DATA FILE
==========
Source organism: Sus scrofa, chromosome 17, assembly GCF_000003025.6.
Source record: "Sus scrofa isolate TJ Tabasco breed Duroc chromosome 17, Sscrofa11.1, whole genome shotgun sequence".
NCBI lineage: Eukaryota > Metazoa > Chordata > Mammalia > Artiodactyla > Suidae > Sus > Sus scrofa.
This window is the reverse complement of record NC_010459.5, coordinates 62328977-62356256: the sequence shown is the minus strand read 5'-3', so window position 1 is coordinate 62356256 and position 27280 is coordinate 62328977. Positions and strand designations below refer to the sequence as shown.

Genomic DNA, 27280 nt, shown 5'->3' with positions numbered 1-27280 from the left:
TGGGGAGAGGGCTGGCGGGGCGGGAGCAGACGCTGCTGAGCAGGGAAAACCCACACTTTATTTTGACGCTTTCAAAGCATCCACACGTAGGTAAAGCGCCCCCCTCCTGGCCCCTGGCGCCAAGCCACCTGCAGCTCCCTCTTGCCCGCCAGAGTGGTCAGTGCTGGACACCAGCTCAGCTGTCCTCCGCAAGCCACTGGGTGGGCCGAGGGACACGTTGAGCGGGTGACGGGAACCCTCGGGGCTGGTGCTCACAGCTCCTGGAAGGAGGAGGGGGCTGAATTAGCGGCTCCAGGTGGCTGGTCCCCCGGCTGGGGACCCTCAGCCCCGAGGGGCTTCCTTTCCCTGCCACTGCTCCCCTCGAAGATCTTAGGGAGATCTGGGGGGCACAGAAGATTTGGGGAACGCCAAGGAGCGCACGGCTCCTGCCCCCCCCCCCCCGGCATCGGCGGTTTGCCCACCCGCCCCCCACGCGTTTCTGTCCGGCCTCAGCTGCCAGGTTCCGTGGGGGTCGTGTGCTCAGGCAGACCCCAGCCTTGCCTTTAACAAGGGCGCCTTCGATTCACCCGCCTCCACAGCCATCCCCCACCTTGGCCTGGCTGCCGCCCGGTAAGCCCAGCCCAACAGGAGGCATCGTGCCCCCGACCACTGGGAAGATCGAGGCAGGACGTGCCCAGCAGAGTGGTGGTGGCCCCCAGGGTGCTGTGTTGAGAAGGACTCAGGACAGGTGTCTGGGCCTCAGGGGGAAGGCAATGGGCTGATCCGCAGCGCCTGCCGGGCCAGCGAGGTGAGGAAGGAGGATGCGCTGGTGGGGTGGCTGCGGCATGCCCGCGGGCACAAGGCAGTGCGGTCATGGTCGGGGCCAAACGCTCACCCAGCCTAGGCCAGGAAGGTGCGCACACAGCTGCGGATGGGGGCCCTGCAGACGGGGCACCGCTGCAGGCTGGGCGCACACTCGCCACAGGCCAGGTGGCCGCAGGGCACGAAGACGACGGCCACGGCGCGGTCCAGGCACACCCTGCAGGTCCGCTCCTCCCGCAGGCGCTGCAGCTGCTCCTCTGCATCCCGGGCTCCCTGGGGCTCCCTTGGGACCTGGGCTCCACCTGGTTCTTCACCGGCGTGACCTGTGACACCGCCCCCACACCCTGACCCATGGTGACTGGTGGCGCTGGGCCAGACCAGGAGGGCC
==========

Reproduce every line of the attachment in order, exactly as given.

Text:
Source organism: Sus scrofa, chromosome 17, assembly GCF_000003025.6.
Source record: "Sus scrofa isolate TJ Tabasco breed Duroc chromosome 17, Sscrofa11.1, whole genome shotgun sequence".
NCBI lineage: Eukaryota > Metazoa > Chordata > Mammalia > Artiodactyla > Suidae > Sus > Sus scrofa.
This window is the reverse complement of record NC_010459.5, coordinates 62328977-62356256: the sequence shown is the minus strand read 5'-3', so window position 1 is coordinate 62356256 and position 27280 is coordinate 62328977. Positions and strand designations below refer to the sequence as shown.

Genomic DNA, 27280 nt, shown 5'->3' with positions numbered 1-27280 from the left:
TGGGGAGAGGGCTGGCGGGGCGGGAGCAGACGCTGCTGAGCAGGGAAAACCCACACTTTATTTTGACGCTTTCAAAGCATCCACACGTAGGTAAAGCGCCCCCCTCCTGGCCCCTGGCGCCAAGCCACCTGCAGCTCCCTCTTGCCCGCCAGAGTGGTCAGTGCTGGACACCAGCTCAGCTGTCCTCCGCAAGCCACTGGGTGGGCCGAGGGACACGTTGAGCGGGTGACGGGAACCCTCGGGGCTGGTGCTCACAGCTCCTGGAAGGAGGAGGGGGCTGAATTAGCGGCTCCAGGTGGCTGGTCCCCCGGCTGGGGACCCTCAGCCCCGAGGGGCTTCCTTTCCCTGCCACTGCTCCCCTCGAAGATCTTAGGGAGATCTGGGGGGCACAGAAGATTTGGGGAACGCCAAGGAGCGCACGGCTCCTGCCCCCCCCCCCCCGGCATCGGCGGTTTGCCCACCCGCCCCCCACGCGTTTCTGTCCGGCCTCAGCTGCCAGGTTCCGTGGGGGTCGTGTGCTCAGGCAGACCCCAGCCTTGCCTTTAACAAGGGCGCCTTCGATTCACCCGCCTCCACAGCCATCCCCCACCTTGGCCTGGCTGCCGCCCGGTAAGCCCAGCCCAACAGGAGGCATCGTGCCCCCGACCACTGGGAAGATCGAGGCAGGACGTGCCCAGCAGAGTGGTGGTGGCCCCCAGGGTGCTGTGTTGAGAAGGACTCAGGACAGGTGTCTGGGCCTCAGGGGGAAGGCAATGGGCTGATCCGCAGCGCCTGCCGGGCCAGCGAGGTGAGGAAGGAGGATGCGCTGGTGGGGTGGCTGCGGCATGCCCGCGGGCACAAGGCAGTGCGGTCATGGTCGGGGCCAAACGCTCACCCAGCCTAGGCCAGGAAGGTGCGCACACAGCTGCGGATGGGGGCCCTGCAGACGGGGCACCGCTGCAGGCTGGGCGCACACTCGCCACAGGCCAGGTGGCCGCAGGGCACGAAGACGACGGCCACGGCGCGGTCCAGGCACACCCTGCAGGTCCGCTCCTCCCGCAGGCGCTGCAGCTGCTCCTCTGCATCCCGGGCTCCCTGGGGCTCCCTTGGGACCTGGGCTCCACCTGGTTCTTCACCGGCGTGACCTGTGACACCGCCCCCACACCCTGACCCATGGTGACTGGTGGCGCTGGGCCAGACCAGGAGGGCC